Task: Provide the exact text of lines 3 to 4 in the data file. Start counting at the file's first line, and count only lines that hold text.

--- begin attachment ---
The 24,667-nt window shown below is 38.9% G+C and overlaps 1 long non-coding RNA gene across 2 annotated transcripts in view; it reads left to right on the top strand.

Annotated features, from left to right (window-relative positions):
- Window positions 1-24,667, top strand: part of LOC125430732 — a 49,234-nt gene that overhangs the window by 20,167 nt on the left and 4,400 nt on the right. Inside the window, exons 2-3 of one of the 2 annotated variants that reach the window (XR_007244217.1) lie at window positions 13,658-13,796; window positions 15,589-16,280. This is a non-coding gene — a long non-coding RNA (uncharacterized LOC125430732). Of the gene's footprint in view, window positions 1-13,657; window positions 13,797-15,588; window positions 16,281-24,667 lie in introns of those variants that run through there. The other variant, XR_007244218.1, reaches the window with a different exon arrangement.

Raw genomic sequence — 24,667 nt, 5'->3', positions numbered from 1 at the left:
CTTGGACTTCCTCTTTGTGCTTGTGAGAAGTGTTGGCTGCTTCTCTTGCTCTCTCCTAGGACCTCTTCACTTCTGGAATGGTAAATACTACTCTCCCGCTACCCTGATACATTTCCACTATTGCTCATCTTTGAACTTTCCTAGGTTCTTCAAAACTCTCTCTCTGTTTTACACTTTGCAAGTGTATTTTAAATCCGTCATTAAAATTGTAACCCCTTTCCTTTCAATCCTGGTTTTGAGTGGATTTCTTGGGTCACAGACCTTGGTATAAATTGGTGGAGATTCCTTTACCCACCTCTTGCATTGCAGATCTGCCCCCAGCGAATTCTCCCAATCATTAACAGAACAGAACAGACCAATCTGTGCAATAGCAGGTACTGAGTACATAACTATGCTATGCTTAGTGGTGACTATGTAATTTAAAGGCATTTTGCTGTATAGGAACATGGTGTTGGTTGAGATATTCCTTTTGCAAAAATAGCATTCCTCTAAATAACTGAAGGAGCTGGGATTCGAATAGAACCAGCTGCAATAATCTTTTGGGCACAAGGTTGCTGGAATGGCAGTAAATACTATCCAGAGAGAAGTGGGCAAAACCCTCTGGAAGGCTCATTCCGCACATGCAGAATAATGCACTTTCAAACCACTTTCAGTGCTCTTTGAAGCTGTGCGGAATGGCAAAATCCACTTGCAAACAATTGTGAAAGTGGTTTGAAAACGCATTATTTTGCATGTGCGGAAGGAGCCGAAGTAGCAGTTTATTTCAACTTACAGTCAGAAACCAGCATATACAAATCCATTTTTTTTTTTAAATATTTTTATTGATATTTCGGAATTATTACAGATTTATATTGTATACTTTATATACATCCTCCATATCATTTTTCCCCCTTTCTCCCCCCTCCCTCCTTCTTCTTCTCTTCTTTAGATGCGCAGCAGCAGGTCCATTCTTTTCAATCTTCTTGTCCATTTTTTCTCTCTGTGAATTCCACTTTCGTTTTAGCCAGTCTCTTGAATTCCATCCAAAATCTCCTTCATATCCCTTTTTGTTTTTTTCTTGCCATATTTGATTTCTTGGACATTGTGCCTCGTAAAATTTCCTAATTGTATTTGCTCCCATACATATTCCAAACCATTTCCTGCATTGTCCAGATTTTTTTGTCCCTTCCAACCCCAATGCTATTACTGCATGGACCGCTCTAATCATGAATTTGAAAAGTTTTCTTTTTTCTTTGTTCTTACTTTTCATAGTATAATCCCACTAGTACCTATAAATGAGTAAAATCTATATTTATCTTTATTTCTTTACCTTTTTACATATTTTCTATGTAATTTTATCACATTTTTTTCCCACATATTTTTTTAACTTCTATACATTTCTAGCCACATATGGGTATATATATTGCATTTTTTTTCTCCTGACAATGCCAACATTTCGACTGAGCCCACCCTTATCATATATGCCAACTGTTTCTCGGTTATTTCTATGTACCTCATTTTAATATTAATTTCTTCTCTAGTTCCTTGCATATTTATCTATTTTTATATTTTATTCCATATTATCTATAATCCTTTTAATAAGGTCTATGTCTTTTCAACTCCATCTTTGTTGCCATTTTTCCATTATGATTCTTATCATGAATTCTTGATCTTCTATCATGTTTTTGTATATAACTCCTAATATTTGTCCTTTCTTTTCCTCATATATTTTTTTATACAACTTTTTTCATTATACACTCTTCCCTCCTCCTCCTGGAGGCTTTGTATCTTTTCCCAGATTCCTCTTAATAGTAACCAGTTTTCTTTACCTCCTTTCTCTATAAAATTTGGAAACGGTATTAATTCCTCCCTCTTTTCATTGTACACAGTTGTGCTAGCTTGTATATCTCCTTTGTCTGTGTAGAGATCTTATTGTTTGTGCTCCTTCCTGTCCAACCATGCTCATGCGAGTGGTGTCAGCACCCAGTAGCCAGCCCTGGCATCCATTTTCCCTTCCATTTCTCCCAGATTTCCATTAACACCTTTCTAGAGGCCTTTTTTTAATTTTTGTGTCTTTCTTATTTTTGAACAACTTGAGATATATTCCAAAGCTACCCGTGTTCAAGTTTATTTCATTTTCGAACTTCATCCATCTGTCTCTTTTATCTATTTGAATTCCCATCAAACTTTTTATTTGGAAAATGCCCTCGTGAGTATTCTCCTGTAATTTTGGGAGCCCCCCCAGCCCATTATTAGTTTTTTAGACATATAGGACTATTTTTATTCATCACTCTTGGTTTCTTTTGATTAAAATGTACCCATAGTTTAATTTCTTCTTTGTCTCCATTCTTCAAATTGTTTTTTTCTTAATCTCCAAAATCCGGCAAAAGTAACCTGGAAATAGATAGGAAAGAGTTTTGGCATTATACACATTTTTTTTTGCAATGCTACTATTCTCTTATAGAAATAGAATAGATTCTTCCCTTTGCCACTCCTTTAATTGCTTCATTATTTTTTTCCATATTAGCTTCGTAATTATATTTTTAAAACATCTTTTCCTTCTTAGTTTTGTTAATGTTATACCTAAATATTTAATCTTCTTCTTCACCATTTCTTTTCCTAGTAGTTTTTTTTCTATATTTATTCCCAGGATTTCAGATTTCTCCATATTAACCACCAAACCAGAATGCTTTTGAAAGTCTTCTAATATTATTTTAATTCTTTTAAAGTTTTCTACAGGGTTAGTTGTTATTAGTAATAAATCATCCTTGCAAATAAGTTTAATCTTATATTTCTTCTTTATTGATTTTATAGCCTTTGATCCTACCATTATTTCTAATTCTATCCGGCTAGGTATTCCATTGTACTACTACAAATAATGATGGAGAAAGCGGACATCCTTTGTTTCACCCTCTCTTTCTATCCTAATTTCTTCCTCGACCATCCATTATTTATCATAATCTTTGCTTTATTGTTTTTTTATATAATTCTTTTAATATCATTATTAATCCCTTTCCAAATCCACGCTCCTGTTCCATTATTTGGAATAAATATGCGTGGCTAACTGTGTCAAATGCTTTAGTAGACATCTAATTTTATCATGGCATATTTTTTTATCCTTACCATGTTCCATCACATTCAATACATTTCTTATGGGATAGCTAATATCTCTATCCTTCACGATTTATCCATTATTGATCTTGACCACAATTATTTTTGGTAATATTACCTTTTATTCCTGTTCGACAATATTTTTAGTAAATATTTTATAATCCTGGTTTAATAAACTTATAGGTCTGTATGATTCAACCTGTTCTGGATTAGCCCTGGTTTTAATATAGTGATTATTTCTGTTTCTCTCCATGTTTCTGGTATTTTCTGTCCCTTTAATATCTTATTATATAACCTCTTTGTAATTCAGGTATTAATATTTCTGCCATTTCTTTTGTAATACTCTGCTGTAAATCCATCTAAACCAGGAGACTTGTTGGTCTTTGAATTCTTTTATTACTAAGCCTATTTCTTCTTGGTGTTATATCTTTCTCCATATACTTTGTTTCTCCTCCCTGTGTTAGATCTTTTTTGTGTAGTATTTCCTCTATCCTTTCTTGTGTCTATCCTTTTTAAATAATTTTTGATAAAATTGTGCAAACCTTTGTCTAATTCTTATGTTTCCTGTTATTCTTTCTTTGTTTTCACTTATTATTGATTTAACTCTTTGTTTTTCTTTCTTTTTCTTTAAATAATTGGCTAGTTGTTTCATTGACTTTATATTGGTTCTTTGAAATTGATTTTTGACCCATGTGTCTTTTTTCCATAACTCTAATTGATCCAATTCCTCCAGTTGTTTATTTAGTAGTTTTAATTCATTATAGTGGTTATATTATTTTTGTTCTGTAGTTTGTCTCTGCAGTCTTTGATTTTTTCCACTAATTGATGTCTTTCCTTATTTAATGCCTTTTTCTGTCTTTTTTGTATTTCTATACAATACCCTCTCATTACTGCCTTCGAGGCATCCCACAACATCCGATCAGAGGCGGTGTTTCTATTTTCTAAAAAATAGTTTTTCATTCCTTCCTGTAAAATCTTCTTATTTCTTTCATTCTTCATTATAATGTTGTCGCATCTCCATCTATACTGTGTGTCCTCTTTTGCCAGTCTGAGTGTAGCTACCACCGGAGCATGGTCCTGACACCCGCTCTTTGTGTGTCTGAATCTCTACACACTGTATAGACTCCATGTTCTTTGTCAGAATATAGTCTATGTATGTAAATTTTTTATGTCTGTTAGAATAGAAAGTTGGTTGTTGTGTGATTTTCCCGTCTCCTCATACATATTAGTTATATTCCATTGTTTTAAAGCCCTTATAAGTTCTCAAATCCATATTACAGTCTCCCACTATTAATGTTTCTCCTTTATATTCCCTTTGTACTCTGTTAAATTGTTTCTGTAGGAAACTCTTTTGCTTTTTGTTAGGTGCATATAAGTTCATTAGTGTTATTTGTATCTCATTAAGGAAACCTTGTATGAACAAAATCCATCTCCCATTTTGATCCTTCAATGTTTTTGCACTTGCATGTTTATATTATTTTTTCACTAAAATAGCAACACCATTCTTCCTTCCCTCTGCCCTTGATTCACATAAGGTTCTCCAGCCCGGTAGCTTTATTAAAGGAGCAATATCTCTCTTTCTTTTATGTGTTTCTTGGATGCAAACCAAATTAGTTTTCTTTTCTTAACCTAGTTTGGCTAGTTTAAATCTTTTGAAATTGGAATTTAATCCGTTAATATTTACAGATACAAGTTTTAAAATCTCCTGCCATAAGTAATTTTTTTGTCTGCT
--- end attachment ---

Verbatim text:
- Window positions 1-24,667, top strand: part of LOC125430732 — a 49,234-nt gene that overhangs the window by 20,167 nt on the left and 4,400 nt on the right. Inside the window, exons 2-3 of one of the 2 annotated variants that reach the window (XR_007244217.1) lie at window positions 13,658-13,796; window positions 15,589-16,280. This is a non-coding gene — a long non-coding RNA (uncharacterized LOC125430732). Of the gene's footprint in view, window positions 1-13,657; window positions 13,797-15,588; window positions 16,281-24,667 lie in introns of those variants that run through there. The other variant, XR_007244218.1, reaches the window with a different exon arrangement.

Raw genomic sequence — 24,667 nt, 5'->3', positions numbered from 1 at the left: